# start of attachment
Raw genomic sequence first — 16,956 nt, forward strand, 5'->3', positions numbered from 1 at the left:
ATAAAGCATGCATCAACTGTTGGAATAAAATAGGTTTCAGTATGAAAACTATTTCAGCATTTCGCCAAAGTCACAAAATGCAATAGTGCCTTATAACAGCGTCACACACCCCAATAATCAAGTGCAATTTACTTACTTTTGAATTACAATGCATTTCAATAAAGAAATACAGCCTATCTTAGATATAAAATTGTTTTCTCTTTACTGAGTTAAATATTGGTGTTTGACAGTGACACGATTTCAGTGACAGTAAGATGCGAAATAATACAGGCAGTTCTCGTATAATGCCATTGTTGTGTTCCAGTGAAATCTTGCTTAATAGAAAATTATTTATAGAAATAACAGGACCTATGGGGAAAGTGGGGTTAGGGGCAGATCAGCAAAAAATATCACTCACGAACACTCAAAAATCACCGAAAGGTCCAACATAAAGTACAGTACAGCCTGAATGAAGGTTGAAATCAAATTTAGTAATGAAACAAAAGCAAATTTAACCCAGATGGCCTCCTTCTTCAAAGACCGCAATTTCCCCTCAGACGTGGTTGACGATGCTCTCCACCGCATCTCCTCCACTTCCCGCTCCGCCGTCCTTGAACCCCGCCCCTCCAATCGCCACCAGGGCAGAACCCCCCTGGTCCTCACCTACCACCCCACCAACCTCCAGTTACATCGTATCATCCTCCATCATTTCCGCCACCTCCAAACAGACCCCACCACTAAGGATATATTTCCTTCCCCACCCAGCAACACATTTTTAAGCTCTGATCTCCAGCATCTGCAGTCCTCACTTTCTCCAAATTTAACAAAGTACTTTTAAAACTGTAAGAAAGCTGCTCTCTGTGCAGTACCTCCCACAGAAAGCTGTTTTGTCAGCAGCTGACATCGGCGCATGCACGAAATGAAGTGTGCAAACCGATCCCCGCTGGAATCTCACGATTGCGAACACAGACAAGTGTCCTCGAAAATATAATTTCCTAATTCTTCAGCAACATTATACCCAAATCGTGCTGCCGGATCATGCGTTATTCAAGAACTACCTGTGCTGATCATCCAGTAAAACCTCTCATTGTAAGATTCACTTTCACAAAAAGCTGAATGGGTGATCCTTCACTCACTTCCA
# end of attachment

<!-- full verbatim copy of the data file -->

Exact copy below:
Raw genomic sequence first — 16,956 nt, forward strand, 5'->3', positions numbered from 1 at the left:
ATAAAGCATGCATCAACTGTTGGAATAAAATAGGTTTCAGTATGAAAACTATTTCAGCATTTCGCCAAAGTCACAAAATGCAATAGTGCCTTATAACAGCGTCACACACCCCAATAATCAAGTGCAATTTACTTACTTTTGAATTACAATGCATTTCAATAAAGAAATACAGCCTATCTTAGATATAAAATTGTTTTCTCTTTACTGAGTTAAATATTGGTGTTTGACAGTGACACGATTTCAGTGACAGTAAGATGCGAAATAATACAGGCAGTTCTCGTATAATGCCATTGTTGTGTTCCAGTGAAATCTTGCTTAATAGAAAATTATTTATAGAAATAACAGGACCTATGGGGAAAGTGGGGTTAGGGGCAGATCAGCAAAAAATATCACTCACGAACACTCAAAAATCACCGAAAGGTCCAACATAAAGTACAGTACAGCCTGAATGAAGGTTGAAATCAAATTTAGTAATGAAACAAAAGCAAATTTAACCCAGATGGCCTCCTTCTTCAAAGACCGCAATTTCCCCTCAGACGTGGTTGACGATGCTCTCCACCGCATCTCCTCCACTTCCCGCTCCGCCGTCCTTGAACCCCGCCCCTCCAATCGCCACCAGGGCAGAACCCCCCTGGTCCTCACCTACCACCCCACCAACCTCCAGTTACATCGTATCATCCTCCATCATTTCCGCCACCTCCAAACAGACCCCACCACTAAGGATATATTTCCTTCCCCACCCAGCAACACATTTTTAAGCTCTGATCTCCAGCATCTGCAGTCCTCACTTTCTCCAAATTTAACAAAGTACTTTTAAAACTGTAAGAAAGCTGCTCTCTGTGCAGTACCTCCCACAGAAAGCTGTTTTGTCAGCAGCTGACATCGGCGCATGCACGAAATGAAGTGTGCAAACCGATCCCCGCTGGAATCTCACGATTGCGAACACAGACAAGTGTCCTCGAAAATATAATTTCCTAATTCTTCAGCAACATTATACCCAAATCGTGCTGCCGGATCATGCGTTATTCAAGAACTACCTGTGCTGATCATCCAGTAAAACCTCTCATTGTAAGATTCACTTTCACAAAAAGCTGAATGGGTGATCCTTCACTCACTTCCA